11 with Weekly RSI-7 below 30
12 with Monthly RSI-7 below 30
The Cara 100 Scoreboard from five weeks ago[WIR 28]:
1 with Daily RSI-7 below 30 [1 below 20] [0 below 15] [0 below 10]
5 with Weekly RSI-7 below 30
12 with Monthly RSI-7 below 30
The Cara 100 Scoreboard from six weeks ago[WIR 27]:
2 with Daily RSI-7 below 30 [1 below 20] [1 below 15] [0 below 10]
8 with Weekly RSI-7 below 30
13 with Monthly RSI-7 below 30
The Cara 100 Scoreboard from seven weeks ago[WIR 26]:
7 with Daily RSI-7 below 30 [2 below 20] [0 below 15] [0 below 10]
13 with Weekly RSI-7 below 30
19 with Monthly RSI-7 below 30
The Cara 100 Scoreboard from eight weeks ago[WIR 25]:
1 with Daily RSI-7 below 30 [0 below 20] [0 below 15] [0 below 10]
8 with Weekly RSI-7 below 30
13 with Monthly RSI-7 below 30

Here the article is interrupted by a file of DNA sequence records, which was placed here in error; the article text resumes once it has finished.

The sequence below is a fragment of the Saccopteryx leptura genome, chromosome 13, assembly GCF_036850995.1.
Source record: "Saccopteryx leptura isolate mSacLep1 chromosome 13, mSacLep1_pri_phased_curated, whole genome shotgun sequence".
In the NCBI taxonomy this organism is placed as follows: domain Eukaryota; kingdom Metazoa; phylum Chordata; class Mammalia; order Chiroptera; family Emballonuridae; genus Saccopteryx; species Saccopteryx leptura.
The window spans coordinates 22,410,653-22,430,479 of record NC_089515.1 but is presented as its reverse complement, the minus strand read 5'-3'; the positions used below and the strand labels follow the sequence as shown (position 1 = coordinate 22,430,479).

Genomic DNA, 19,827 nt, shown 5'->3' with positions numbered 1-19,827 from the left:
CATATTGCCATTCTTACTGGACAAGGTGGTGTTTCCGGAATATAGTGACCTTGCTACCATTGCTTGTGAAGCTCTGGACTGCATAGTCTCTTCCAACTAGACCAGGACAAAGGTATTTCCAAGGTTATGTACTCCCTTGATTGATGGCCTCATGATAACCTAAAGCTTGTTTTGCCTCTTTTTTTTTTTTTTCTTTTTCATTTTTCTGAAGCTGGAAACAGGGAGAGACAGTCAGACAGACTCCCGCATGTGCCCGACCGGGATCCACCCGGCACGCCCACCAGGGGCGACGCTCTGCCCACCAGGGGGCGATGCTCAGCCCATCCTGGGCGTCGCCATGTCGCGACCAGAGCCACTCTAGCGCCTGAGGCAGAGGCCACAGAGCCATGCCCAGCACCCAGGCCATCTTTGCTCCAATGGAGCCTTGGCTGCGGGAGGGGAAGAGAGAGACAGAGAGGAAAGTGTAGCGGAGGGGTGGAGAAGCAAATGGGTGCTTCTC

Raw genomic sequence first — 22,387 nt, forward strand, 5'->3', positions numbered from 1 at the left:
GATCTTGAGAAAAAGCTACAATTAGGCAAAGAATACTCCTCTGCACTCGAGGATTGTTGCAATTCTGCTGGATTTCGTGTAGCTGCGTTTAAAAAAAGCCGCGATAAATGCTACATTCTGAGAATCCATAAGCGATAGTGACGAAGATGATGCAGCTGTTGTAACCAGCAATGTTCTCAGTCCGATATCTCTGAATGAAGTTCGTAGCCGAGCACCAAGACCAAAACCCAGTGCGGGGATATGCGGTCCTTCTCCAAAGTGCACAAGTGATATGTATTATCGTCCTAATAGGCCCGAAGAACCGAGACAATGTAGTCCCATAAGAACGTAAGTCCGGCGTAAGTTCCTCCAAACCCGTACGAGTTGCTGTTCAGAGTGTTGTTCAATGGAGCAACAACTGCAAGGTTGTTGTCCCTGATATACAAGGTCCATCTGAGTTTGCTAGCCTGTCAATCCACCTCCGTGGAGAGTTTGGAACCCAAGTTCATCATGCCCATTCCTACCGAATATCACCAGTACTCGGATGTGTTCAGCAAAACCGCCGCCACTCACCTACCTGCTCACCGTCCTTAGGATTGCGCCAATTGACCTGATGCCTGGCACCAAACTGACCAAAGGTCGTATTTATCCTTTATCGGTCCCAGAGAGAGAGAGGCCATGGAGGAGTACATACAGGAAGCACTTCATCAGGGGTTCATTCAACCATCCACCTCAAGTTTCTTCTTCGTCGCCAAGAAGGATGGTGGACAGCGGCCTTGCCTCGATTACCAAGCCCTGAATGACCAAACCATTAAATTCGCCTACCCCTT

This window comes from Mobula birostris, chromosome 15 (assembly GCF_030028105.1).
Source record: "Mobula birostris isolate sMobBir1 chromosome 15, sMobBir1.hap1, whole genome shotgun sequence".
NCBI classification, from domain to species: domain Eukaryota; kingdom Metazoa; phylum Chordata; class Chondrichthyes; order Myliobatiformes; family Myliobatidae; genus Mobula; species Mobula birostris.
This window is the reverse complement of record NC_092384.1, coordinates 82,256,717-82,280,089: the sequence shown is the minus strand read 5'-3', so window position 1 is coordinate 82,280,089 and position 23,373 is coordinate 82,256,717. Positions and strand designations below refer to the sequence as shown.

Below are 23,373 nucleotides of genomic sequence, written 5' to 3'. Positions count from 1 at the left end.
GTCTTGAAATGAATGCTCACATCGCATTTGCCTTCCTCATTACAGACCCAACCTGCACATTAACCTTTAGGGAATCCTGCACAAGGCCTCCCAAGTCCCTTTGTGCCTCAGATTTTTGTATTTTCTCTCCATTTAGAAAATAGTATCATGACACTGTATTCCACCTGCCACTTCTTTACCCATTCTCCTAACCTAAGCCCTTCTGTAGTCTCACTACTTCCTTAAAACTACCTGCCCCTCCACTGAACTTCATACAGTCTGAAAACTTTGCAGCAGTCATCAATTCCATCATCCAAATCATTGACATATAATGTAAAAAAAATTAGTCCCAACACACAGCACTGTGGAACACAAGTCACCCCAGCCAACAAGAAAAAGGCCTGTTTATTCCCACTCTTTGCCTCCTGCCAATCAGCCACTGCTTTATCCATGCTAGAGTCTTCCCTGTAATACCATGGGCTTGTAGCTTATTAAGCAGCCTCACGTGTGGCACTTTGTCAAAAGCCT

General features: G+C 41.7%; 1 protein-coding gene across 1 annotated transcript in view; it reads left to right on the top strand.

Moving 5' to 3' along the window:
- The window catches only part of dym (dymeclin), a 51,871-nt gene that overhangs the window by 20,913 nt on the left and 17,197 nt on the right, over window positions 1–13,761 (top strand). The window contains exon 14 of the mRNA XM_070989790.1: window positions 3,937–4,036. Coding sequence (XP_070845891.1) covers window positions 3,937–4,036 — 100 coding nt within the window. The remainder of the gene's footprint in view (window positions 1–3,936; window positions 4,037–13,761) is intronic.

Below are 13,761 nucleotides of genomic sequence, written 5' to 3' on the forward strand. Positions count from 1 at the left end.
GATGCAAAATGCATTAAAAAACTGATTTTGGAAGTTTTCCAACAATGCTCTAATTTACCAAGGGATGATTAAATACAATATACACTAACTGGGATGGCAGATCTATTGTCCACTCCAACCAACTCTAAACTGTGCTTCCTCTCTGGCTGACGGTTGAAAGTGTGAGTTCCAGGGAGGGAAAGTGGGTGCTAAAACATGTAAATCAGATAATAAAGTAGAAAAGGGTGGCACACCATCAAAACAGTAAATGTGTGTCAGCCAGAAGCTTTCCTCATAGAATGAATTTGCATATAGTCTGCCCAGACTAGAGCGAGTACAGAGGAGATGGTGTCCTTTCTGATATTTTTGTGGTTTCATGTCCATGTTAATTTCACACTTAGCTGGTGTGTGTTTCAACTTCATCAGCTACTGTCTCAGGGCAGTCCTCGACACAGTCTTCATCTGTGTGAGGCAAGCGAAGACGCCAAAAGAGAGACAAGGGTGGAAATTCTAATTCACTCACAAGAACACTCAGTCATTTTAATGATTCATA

The Cara 100 Scoreboard from nine weeks ago[WIR 24]:
2 with Daily RSI-7 below 30 [0 below 20] [0 below 15] [0 below 10]
13 with Weekly RSI-7 below 30
17 with Monthly RSI-7 below 30
The Cara 100 Scoreboard from ten weeks ago[WIR 23]:
56 with Daily RSI-7 below 30 [11 below 20] [5 below 15] [2 below 10]
56 with Weekly RSI-7 below 30
31 with Monthly RSI-7 below 30
The Cara 100 Scoreboard from eleven weeks ago[WIR 22]:
21 with Daily RSI-7 below 30 [5 below 20] [1 below 15] [1 below 10]
31 with Weekly RSI-7 below 30
20 with Monthly RSI-7 below 30
The Cara 100 Scoreboard from twelve weeks ago[WIR 21]:
77 with Daily RSI-7 below 30 [56 below 20] [35 below 15] [11 below 10]
58 with Weekly RSI-7 below 30
31 with Monthly below 30
This system is very good at indicating the prospects of a cycle top or bottom, but it is important to realize that indicators are just that. They are not absolutes. Traders who rely entirely on mechanical systems will quickly realize that common sense is another necessary ingredient. It’s why I say that to trade successfully you need to know a little about a lot of things, always keeping an open mind.